Projects: Surfing The World
According to Luke Young, his boards are built with science and timing and that’s what makes them perfect for world-class surfers across the globe. Epoxycraft finds out which epoxy for surfboards he’s using.
Luke Young has made surfboards for the world-class elite and also for beginners, intermediaries and more. He’s been building bespoke surfboards for over 19 years from his factory near Plymouth.
A keen surfer from the age of six, when his parents took him and his brother to Cornwall at every opportunity, Luke’s passions for surfing and the environment were born. He’s now using Entropy Resins® epoxy to create his beautiful, eco-friendly, high-performance boards alongside recycled EPS blanks.
Bespoke creations and the best epoxy for surfboards
“I mainly build for the bespoke end of the market,” says Luke. “It makes all the difference to the end-user having a board that’s designed for them. It’s not like picking up a pair of football boots – we’re all completely different. I’m a little fella at 5ft 7ʺ but I’m 10 and a quarter stones of lead, rather than feathers. That affects the way I surf. We all surf completely differently.
“I start the build process by understanding where the customer is at, whether they’re beginner, intermediate or on top of their game. I think about what they want to do, where they want to go and what style of board they need to make that work. Every wave is different, whether it breaks over sand or rock, plus the wave height. This is where the rocker – the bend of the board, becomes absolutely critical for whatever wave you’re surfing.”
Choices of board
When Luke started surfing there were three classes of boards and surfers were pushed toward either shortboards (harder to ride), Mini Mal (a not too cumbersome learner board) or longboards.
“Now it’s a minefield of choices with length, width and thickness,” Luke says. “There are so many variations. While people can buy off the shelf, the click and buy surfboards don’t always do what it says on the tin for that person. It’s a science to shape a board but it’s worth the investment (from only £575) as it improves performance for each individual.”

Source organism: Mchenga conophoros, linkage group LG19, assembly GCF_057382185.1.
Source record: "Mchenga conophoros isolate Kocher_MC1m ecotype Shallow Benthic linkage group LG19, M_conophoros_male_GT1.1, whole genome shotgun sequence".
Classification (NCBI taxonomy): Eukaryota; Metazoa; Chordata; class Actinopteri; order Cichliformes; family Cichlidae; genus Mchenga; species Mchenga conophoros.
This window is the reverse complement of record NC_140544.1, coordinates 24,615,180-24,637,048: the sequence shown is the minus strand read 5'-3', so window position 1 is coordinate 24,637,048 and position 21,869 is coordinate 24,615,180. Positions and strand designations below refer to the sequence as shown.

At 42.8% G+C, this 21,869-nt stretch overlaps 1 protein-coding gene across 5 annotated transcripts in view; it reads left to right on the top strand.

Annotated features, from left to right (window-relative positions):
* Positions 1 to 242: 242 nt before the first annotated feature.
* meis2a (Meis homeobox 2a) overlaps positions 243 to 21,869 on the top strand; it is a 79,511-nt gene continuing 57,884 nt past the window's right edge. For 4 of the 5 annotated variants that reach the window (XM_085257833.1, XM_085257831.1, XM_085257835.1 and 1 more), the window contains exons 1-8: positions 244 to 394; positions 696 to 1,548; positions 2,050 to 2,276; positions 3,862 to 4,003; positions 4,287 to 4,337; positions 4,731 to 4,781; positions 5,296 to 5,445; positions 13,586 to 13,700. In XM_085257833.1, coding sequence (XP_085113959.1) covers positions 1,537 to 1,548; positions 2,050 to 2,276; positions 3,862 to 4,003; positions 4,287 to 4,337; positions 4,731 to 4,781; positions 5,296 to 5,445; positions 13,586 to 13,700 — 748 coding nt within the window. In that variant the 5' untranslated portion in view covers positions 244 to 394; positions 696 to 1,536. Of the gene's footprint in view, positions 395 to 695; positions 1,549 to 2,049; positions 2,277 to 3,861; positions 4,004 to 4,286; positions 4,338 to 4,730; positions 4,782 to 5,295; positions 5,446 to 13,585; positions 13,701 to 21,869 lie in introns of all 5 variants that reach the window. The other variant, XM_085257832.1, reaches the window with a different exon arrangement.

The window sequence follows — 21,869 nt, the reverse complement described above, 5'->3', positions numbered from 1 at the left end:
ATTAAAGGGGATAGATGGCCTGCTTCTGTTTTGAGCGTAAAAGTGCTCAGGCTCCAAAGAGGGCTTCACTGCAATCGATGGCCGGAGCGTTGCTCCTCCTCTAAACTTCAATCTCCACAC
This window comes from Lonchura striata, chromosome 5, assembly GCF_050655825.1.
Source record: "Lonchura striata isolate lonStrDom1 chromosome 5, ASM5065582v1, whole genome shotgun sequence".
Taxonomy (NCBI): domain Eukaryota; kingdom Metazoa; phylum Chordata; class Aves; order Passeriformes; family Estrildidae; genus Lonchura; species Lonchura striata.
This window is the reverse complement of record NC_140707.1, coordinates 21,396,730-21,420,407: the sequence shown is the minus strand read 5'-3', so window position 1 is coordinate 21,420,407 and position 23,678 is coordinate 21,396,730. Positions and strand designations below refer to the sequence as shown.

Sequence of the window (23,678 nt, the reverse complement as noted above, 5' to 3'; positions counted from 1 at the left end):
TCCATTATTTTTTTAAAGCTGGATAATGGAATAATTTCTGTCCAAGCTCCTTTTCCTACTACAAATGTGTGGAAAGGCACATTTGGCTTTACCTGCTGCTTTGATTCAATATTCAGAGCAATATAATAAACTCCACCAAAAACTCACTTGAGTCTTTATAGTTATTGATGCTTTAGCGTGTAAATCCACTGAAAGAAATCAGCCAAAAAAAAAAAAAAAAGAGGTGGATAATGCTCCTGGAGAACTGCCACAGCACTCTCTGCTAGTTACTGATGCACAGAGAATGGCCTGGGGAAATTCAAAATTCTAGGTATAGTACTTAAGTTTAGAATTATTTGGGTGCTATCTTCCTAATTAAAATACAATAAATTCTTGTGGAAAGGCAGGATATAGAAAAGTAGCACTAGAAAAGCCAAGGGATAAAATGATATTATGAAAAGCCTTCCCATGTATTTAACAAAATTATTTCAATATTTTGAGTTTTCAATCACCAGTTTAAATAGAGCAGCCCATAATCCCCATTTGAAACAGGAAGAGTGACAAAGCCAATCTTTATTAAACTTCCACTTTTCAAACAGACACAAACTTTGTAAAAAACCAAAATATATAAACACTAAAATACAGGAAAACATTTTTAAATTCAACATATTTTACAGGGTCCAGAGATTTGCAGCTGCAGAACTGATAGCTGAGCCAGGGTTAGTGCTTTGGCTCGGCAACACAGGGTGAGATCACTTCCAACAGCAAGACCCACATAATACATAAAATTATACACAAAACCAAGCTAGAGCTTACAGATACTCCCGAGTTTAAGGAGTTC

Luke found that The West Country “got under his skin” and now he’s aiming to protect the seas that he loves as much as he can, using bio-based Entropy Resins epoxy. It’s the best epoxy for surfboards.
“Barry Mottershead – one of the stand out big wave surfers in the UK – introduced me to Entropy Resins epoxy,” Luke explains. “I’ve been making boards for him for ten years. He’s very environmentally conscious – Barry wanted recycled EPS eco-blanks from the USA and from here I found out about Entropy Resins epoxy. These two go together like a well-oiled machine.
“I understood Entropy Resins epoxy, I got it straight away. I wouldn’t go back. As an epoxy I love it, the colour and consistency are really good. Half the battle is understanding it and how to use it. The strength in my boards comes from perfect epoxy saturation in first-class surfboard fibreglass cloth, really good blanks and really good epoxy. I haven’t bought any other epoxy since I first used Entropy Resins.”
Luke’s process for building an epoxy surfboard
The first thing to note is that the resin and hardener have to be a really good temperature for consistency.
My laminating room runs at 20-25°C all year round so that I have consistent temperatures with my resin and hardener.
I use a mixture of hand shaping and CNC machine pre-shapes. After the blank’s chosen, hand shaping shortboards takes 1.5 – 2 hours, pre-shapes about 1/2 hr and longboards take 3/4 hour depending on the complexity of the custom shape.
Once the shape’s there, the board is sprayed with water-based acrylic paint onto the EPS blank as spirit-based paint would ‘eat’ the foam.
I laminate my EPS blanks with Entropy Resins SuperSap with a combination of 6oz and 4oz surfboard glass fibre cloth using a squeegee to wet the cloth out and create the perfect bond between cloth and board.
The bottom is layered up first and then I grind the lap (from around the rail to edge of decks). Where the fibreglass lap meets the bare foam, I carefully grind the edge down with an angle grinder and a sanding pad, making sure I don’t touch the foam.
Two layers of cloth are applied on deck, one to the rail line and one lapped underneath. Once I’ve achieved perfect saturation, I wait for it to go off before painting a sand coat over the laminate. I do the top first which dribbles and drains underneath. The next day, I grind the dribbles away.
I use masking tape to tape off the rail when sand coating the bottom, repeat the process and when it’s gone off, I remove the tape to reveal the smooth line where the tape is pulled.
The board then needs to be sanded smooth going down finer grades of finishing paper before being finished by wet sanding by hand.
“If you start with really good blanks, really good cloth and resin, apply science and craftsmanship, you get the best results in the workshop and on the water.”